|Add reserved 1 teaspoon kosher salt and 1 teaspoon white wine vinegar. Pulse to combine.|
|With the food processor on continuous run, slowly drizzle in remaining 1/2 cup of oil.|
|The mayonnaise will be thick and pale.|
|Transfer mayonnaise to a sealable air-tight container (whisk to fully combine if necessary) and refrigerator for up to 2 weeks.|
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Real Homemade Mayonnaise
Prep Time: 10 min
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Ingredients (makes 1 1/2 cups)
- 2 pasteurized egg yolks, at room temperature
- 1 1/2 teaspoons kosher salt, divided
- 1/4 teaspoon cracked black pepper
- 2 teaspoons white wine vinegar, divided
- 2 teaspoons dijon mustard (recommend Grey Poupon)
- 1 cup peanut or canola oil
- 1/2 lemon, juice of
- In the small bowl of a food processor fitted with the steel blade, cream together the yolks, mustard, pepper, 3/4 teaspoon salt and 1 teaspoon vinegar for 30 seconds until the yolks are thickened and creamy
- With the food processor on continuous run, very slowly drizzle in a small amount of the oil, wait 5 seconds, then repeat this process several more times
- Slowly drizzle in half of the remaining oil in a thin continuous stream; the yolks will emulsify the oil and thicken significantly
- Shut off the food processor; add the reserved salt, vinegar and lemon juice and pulse the food processor to combine; with the food processor on continuous run, slowly drizzle in the remaining oil
- Transfer the mayonnaise to a sealable, air-tight container (whisking to combine before sealing if necessary); refrigerate for up to 2 weeks
An original recipe by Javelin Warrior. © 2011 Javelin Warrior. All rights reserved.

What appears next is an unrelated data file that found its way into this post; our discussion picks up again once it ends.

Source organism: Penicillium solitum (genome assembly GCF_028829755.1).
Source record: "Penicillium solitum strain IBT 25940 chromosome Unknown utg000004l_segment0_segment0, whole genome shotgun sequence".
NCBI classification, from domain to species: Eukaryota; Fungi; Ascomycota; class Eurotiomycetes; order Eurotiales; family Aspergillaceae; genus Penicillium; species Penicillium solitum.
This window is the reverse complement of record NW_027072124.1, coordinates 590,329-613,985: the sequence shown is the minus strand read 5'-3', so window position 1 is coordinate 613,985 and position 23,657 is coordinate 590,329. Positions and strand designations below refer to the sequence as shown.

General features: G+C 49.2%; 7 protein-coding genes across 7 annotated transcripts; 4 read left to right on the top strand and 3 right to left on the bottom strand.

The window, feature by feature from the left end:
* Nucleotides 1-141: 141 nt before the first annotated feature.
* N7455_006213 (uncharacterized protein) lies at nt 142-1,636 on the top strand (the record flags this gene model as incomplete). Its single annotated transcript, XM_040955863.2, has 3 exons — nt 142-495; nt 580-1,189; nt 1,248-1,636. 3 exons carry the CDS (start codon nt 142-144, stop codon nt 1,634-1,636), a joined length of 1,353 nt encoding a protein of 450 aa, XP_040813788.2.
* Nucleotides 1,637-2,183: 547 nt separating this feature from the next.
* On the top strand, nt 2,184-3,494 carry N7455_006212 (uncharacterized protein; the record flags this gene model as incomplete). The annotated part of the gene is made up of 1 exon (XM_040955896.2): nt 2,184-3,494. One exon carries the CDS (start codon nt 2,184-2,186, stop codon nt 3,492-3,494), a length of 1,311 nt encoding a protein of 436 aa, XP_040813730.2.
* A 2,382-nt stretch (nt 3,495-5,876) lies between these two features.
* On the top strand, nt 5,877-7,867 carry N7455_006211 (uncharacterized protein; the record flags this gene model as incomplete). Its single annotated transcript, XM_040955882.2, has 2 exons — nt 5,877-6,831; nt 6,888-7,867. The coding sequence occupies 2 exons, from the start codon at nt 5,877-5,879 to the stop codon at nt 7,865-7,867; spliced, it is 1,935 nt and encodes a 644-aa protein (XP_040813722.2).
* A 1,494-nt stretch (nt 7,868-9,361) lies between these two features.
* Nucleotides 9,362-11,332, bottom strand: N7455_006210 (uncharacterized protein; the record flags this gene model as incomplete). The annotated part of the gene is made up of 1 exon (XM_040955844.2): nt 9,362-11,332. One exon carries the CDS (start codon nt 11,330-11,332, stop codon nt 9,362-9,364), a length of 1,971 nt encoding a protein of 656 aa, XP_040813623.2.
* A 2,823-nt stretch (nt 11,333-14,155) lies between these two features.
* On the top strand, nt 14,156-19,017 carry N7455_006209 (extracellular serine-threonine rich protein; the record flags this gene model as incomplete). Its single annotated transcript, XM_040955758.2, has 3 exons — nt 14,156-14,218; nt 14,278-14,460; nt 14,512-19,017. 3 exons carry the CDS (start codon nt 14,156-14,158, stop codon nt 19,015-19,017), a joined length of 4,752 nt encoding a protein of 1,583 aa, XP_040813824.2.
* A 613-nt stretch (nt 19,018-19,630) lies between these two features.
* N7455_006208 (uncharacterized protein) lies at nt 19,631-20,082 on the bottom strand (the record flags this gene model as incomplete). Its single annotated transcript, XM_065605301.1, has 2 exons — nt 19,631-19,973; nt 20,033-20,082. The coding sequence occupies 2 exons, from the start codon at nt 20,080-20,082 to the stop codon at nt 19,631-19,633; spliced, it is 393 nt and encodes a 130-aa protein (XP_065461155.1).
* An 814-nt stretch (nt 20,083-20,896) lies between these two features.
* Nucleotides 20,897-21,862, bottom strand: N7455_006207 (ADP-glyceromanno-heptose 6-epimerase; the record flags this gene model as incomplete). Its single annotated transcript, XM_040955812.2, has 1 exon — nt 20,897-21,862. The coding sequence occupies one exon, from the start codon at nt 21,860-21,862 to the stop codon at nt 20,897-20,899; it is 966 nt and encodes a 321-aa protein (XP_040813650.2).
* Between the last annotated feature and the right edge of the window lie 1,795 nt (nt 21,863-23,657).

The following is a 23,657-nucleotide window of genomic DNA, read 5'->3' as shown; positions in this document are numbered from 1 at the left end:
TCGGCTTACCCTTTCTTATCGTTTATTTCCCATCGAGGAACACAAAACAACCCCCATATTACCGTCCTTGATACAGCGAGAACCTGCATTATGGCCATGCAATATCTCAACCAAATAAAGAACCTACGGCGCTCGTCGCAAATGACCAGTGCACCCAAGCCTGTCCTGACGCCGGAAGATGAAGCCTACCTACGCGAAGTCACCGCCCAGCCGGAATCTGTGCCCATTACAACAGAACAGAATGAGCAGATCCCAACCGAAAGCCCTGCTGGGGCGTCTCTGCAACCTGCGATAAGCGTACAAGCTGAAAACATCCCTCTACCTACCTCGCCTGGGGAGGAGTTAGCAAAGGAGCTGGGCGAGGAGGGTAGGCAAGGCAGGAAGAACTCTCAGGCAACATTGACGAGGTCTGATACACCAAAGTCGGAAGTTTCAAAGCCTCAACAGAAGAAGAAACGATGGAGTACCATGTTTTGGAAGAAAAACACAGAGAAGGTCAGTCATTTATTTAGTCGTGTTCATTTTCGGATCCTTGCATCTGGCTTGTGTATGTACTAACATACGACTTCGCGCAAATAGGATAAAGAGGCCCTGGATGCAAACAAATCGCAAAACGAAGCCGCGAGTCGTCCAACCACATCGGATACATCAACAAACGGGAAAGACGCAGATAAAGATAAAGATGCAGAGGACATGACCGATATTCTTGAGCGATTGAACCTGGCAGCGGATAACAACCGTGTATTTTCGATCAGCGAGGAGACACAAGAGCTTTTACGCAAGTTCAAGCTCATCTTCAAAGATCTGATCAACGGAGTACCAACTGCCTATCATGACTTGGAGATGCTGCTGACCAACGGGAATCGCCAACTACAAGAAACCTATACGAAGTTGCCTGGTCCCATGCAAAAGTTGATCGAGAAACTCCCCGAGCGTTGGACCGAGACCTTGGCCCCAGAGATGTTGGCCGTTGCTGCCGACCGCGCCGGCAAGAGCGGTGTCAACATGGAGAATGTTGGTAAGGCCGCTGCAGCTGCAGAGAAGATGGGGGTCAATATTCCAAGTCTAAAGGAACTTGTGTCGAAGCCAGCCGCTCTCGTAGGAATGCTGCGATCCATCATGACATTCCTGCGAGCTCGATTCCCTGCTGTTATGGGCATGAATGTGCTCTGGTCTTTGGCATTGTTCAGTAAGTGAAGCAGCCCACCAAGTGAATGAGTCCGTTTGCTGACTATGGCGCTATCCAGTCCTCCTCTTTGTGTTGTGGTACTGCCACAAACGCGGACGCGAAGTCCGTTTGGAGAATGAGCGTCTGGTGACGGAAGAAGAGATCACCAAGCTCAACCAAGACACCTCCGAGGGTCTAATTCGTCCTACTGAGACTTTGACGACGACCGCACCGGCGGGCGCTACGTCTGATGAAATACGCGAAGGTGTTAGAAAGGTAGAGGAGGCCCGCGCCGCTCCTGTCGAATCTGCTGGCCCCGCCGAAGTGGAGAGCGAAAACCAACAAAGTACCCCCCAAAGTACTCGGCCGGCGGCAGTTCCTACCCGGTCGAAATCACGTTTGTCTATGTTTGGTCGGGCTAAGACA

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Hungry for Tips?
- Room Temperature: Egg yolks will emulsify oil best when they are at room temperature, so never attempt this recipe with cold yolks. Since most of us keep our eggs chilled in the refrigerator, either set out the eggs a couple hours before you're going to make mayonnaise or place the unbroken eggs in a bowl of warm water and for 2 minutes, then drain and use.
- Salt: Salt is the difference between amazing mayonnaise and hum-drum-why-did-I-bother-making-this-mayonnaise. If you're not using kosher salt, you may only need 1 teaspoon, but since you rarely eat mayonnaise on it's own, I recommend over-salting versus under-salting.
- No Food Processor: A food processor is my preferred tool for making mayonnaise because it emulsifies so beautifully. But if you don't own one, you can use a blender or even whisk the mayonnaise together by hand. If using a blender: on the lowest setting, drizzle in the oil through the lid opening (you may need need to whisk in the final third of the oil by hand as the mayonnaise often gets too thick and the remaining oil never reaches the blades). If you're making the mayonnaise by hand, it's especially important thoroughly whisk the yolks before adding any oil. Add oil VERY slowly until the mixture begins to thicken, at which point you can drizzle in oil with one hand and whisk with the other.
- Dijon Mustard: Not all dijons are created equal. Some have too much vinegar, some too much mustard, some not enough sugar, others too much. If you have a dijon you love, use it. Otherwise, I recommend Grey Poupon.
- If you get bored with basic mayonnaise, you an spice if up. Add roasted minced jalapenos, minced garlic or even basil to the final mayonnaise. Let imagination be your guide.